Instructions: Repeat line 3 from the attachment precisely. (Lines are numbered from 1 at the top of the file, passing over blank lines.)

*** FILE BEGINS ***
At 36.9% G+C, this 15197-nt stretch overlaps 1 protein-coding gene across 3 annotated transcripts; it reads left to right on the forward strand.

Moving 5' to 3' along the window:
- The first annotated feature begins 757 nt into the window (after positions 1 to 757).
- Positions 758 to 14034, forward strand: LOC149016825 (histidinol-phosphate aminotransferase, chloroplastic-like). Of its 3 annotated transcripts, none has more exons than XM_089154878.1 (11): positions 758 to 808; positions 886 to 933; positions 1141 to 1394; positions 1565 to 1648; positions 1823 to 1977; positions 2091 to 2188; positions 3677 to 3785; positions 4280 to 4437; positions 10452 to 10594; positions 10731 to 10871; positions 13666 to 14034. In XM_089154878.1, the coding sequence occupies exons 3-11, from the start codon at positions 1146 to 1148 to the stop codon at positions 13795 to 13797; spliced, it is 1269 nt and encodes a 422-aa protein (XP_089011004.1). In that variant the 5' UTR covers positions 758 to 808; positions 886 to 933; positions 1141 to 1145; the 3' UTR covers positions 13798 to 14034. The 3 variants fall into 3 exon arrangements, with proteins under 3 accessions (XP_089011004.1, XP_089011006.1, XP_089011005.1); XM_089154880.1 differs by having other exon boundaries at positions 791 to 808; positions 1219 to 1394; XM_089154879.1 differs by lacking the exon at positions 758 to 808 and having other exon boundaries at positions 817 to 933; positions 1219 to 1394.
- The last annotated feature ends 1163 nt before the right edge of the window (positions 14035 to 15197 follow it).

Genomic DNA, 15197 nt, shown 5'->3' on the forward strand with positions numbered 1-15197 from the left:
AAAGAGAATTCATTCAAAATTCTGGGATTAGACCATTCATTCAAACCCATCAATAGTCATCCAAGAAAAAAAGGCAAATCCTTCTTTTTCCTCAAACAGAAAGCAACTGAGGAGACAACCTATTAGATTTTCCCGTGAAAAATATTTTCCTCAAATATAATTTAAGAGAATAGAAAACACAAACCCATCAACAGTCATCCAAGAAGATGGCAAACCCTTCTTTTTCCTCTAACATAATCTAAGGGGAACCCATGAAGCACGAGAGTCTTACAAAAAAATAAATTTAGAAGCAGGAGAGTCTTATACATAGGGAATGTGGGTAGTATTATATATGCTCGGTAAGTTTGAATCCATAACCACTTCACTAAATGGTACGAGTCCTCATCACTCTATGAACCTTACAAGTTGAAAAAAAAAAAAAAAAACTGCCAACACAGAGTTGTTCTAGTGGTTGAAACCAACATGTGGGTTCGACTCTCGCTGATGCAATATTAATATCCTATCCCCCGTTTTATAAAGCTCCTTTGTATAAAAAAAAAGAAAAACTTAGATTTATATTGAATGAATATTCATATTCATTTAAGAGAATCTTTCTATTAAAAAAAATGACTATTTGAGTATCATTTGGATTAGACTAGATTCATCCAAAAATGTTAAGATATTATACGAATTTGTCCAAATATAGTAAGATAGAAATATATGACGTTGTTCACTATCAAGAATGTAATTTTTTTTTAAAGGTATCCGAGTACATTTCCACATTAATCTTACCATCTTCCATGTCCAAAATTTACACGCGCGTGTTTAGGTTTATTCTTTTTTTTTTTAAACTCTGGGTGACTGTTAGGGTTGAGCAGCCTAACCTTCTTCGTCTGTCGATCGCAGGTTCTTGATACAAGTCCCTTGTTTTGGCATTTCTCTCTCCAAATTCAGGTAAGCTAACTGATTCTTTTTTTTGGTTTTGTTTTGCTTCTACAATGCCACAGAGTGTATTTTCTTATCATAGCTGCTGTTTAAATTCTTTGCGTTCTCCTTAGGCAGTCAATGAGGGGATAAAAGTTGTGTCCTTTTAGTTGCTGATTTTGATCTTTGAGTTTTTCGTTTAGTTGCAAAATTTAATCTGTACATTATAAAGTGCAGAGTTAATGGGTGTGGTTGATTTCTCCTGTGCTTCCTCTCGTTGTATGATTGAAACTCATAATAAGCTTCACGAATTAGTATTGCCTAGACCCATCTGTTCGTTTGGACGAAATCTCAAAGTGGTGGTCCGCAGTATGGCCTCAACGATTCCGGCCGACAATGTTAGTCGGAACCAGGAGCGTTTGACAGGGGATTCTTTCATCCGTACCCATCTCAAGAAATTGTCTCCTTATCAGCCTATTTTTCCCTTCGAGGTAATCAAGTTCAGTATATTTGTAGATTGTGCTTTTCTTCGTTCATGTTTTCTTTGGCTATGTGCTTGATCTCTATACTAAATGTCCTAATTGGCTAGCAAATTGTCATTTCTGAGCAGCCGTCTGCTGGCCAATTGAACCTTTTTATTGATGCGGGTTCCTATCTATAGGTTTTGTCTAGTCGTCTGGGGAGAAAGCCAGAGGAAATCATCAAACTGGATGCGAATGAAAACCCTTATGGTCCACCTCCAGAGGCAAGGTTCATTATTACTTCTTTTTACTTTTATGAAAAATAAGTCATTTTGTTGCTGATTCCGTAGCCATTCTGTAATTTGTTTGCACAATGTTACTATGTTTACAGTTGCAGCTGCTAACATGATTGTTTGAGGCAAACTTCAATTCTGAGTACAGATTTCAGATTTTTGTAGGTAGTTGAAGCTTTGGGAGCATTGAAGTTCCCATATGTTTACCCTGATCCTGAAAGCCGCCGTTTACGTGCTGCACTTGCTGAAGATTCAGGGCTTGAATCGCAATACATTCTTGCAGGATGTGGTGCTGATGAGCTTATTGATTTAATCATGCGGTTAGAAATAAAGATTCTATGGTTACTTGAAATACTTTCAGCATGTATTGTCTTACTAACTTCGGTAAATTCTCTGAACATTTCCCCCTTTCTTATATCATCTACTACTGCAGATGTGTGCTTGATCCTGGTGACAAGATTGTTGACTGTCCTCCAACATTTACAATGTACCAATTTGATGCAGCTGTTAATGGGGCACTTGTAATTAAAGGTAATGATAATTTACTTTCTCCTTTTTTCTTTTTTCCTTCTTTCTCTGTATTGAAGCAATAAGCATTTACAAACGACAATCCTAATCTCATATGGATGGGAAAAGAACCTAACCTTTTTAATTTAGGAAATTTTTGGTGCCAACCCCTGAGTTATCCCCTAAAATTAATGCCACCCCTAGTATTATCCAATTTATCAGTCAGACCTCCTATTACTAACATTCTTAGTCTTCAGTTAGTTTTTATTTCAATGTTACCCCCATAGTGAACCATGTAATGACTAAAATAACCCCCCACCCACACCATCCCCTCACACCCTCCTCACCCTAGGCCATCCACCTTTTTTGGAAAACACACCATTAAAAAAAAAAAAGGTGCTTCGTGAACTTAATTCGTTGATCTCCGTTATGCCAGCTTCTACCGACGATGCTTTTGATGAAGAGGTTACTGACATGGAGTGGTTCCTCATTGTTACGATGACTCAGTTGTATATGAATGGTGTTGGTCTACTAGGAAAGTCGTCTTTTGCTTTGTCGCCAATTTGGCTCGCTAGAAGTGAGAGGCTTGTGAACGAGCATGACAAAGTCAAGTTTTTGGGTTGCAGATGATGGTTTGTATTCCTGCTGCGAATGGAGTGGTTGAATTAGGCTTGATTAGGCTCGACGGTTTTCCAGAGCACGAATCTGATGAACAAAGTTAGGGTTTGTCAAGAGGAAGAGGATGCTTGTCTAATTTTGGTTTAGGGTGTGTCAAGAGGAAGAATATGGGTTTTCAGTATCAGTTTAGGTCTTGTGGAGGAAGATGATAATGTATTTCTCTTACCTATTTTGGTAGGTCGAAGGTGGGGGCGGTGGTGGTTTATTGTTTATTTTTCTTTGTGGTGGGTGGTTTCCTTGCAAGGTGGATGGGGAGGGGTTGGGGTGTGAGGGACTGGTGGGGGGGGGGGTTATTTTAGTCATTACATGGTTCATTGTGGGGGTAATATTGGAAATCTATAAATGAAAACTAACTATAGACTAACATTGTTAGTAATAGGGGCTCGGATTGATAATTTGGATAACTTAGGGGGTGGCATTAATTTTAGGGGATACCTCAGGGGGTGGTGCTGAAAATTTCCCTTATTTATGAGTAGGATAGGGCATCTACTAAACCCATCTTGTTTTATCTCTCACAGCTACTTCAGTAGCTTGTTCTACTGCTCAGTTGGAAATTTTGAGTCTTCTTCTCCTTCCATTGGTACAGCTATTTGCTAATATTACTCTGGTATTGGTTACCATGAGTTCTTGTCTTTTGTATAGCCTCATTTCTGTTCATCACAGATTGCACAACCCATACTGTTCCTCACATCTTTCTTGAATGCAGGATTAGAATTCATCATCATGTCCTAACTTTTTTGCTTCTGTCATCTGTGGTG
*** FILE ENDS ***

- The first annotated feature begins 757 nt into the window (after positions 1 to 757).